http://en.wikipedia.org/wiki/Reactive_centrifugal_force

http://en.wikipedia.org/wiki/Centrifugal_force

http://en.wikipedia.org/wiki/Coriolis_effect

Last edited: Aug 12, 2011
10. Aug 12, 2011

### A.T.

Yes, in a rotating frame there is always a centrifugal force. But only sometimes a centripetal force to counter it. If there is no centripetal force then there is centrifugal acceleration in the rotating frame (which is just inertial motion in the inertial frame). If there is a centripetal force that counters the centrifugal force, then there is no acceleration in the rotating frame (but there is centripetal acceleration in the inertial frame).

The sentence from the website:
is wrong. Centrifugal Force doesn't imply Lack-of-Centripetal Force. For objects at rest in the rotating frame both forces must be there and balance each other. You could say: Centrifugal Acceleration in the rotating frame implies Lack-of-Centripetal Force.

Last edited by a moderator: Apr 26, 2017
11. Aug 12, 2011

### rcgldr

Only if the object is somehow affected by the rotating frame. The path observed from a rotating frame of an object not affected by the rotating frame doesn't always appear to be affected by a centrifugal force. For example, if an observer (tlme lapse camera) is placed at the north or south pole of the earth looking straight up, all the stars appear to be orbiting, as if some fictitious centripetal force was causing them to follow a circular path.

12. Aug 13, 2011

### A.T.

Nope, in a rotating frame there is always a centrifugal force. And I have no idea what you mean by "affected by the rotating frame".

The coordinate acceleration in the rotating frame is a result of the net force, not just centrifugal force.

And that fictitious centripetal force is called Coriolis force. In this case it is opposed to the centrifugal force, and has twice the magnitude. So half of it cancels the centrifugal force and the other half acts as a centripetal force, keeping the stars on a circular path.

13. Aug 13, 2011

### rcgldr

One where there is a force between an object and a rotating frame. The previous example I used was a ball rolling or sliding inside a cylinder that is rotating on an axis perpendicular to the primary axis of the cylinder. The ball will accelerate outwards due to the tangental force from the walls of the rotating cylinder. I was trying to show an example where there was no real centripetal force acting on an accelerating object.

My mistake. I was thinking of a real "centrifugal" force (reaction to centripetal acceleration) observed from a rotating frame as opposed to the centrifugal force used to correct observation from a rotating frame. What about the case of an observed object on the axis of rotation? What if the object were moving along the axis of rotation?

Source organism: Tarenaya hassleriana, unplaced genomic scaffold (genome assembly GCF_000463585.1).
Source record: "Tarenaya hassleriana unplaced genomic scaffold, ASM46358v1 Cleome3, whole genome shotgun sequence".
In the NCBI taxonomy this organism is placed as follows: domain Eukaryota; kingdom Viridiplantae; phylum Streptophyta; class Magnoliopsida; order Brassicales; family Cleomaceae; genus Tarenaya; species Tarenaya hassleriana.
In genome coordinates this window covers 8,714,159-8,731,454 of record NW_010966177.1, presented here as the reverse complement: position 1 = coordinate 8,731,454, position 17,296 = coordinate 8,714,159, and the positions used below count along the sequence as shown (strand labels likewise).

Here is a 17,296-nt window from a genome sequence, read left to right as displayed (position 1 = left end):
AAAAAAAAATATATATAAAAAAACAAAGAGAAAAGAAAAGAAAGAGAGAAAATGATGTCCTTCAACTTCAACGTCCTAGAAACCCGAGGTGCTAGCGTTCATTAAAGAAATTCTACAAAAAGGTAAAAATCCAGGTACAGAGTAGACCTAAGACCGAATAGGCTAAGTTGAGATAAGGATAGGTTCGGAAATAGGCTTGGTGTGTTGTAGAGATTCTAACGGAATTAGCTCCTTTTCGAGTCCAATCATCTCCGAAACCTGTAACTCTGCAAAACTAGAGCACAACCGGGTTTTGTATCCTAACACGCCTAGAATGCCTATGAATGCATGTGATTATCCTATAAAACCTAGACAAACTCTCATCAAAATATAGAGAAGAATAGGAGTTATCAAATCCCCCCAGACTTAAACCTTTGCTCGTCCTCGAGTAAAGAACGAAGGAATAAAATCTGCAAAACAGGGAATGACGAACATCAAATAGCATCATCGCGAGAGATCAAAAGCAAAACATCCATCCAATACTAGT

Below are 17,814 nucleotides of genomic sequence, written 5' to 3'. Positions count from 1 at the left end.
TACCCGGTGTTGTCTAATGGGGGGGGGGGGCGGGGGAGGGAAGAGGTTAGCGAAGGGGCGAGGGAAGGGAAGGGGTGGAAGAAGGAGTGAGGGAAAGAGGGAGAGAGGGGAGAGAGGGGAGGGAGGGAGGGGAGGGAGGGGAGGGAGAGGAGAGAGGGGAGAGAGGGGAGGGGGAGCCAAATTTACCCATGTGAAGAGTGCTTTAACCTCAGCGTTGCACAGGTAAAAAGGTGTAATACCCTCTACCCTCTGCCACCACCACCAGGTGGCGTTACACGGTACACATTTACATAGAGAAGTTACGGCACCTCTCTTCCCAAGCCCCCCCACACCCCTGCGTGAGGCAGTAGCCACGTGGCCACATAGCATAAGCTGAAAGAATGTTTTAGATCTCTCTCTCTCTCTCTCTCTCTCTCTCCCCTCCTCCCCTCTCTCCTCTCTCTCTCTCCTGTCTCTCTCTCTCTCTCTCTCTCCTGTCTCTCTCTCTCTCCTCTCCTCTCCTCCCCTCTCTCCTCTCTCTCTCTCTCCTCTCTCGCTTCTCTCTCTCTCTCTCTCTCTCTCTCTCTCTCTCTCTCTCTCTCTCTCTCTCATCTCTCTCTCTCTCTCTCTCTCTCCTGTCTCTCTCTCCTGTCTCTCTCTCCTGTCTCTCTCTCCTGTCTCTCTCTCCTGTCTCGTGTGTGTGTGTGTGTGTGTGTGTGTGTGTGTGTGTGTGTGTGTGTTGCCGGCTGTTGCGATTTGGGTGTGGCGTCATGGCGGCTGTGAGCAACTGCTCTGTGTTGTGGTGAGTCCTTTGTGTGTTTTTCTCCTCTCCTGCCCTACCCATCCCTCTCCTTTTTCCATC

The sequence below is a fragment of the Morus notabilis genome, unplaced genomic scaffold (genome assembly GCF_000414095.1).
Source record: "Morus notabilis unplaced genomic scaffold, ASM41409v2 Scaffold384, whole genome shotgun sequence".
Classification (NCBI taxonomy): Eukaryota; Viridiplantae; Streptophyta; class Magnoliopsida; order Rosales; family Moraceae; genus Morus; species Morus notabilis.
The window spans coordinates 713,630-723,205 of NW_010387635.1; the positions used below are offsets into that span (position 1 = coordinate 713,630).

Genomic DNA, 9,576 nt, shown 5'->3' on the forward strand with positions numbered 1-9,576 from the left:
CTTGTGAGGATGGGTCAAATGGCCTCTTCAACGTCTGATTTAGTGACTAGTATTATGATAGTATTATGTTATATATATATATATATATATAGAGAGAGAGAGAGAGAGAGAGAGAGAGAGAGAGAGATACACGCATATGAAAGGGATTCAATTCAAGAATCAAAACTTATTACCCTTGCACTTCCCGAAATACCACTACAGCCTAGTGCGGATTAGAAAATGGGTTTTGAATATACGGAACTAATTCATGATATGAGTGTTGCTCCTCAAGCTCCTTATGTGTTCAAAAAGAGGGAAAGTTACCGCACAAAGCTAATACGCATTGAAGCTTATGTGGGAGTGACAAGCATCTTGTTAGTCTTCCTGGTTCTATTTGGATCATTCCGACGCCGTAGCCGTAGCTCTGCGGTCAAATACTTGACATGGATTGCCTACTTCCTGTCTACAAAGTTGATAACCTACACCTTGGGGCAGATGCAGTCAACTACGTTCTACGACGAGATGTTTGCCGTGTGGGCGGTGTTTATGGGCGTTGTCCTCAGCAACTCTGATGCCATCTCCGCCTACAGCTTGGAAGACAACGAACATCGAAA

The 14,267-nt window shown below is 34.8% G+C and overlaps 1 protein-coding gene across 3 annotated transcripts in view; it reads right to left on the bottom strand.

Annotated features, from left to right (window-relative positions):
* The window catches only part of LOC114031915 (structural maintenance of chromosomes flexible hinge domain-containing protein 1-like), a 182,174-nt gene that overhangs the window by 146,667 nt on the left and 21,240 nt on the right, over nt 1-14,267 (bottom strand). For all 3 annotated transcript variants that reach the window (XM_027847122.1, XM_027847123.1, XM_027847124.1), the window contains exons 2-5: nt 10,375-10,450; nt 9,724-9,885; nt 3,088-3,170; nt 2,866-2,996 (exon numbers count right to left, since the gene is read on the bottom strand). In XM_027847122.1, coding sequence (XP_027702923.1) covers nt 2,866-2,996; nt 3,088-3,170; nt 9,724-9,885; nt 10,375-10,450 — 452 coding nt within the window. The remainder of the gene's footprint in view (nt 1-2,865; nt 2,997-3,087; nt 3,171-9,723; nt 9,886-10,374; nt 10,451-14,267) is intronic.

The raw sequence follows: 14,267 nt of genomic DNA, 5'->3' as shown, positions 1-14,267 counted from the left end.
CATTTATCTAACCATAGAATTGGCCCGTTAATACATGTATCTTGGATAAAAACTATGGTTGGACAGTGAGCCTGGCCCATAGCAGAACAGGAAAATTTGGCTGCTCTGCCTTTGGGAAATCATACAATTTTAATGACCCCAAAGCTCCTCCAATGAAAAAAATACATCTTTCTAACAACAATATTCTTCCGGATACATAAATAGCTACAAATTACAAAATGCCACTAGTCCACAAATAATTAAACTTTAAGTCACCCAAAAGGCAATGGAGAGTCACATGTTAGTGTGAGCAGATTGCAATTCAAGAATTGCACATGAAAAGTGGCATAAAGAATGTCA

Last edited: Aug 13, 2011
14. Aug 13, 2011

### A.T.

A reference frame is not a physical object, that can exert forces on masses. There is no such thing as a "force between an object and a reference frame".

The inertial forces depend on the position or velocity, and can be zero in some cases. But there are no such rules like "lack of centriperal force" or "force between object and reference frame" that say when to apply them. In general you always have to assume those inertial forces in rotating frames.

Last edited: Aug 13, 2011
15. Aug 13, 2011

### rcgldr

In this case I meant a physical frame that was rotating. Again I was mistakenly thinking about the inertial reaction to a centripetal force from an inertial frame of reference, instead of the fictitious forces from a rotating frame of reference.

Getting back to the ealier posts and my post #9, in the case of a car turning on a road, I'm not sure how you describe the force exerted by the tires onto the earth surface, and the force exerted by the earth surface onto the tires, from the car's perspective as part of a rotating frame of reference.

I think part of the OP was answered by explaining that from an linearly accelerating frame of reference, you get a fictitious linear force that appears similar to gravity, which is an example of pseudo force that is not a fictitious centrifugal force.

Last edited: Aug 13, 2011
16. Aug 13, 2011

### A.T.

I guess you mean a physical object that is at rest in the rotating frame.

The are both "real" forces and present in every frame, also the rotating rest frame of the car.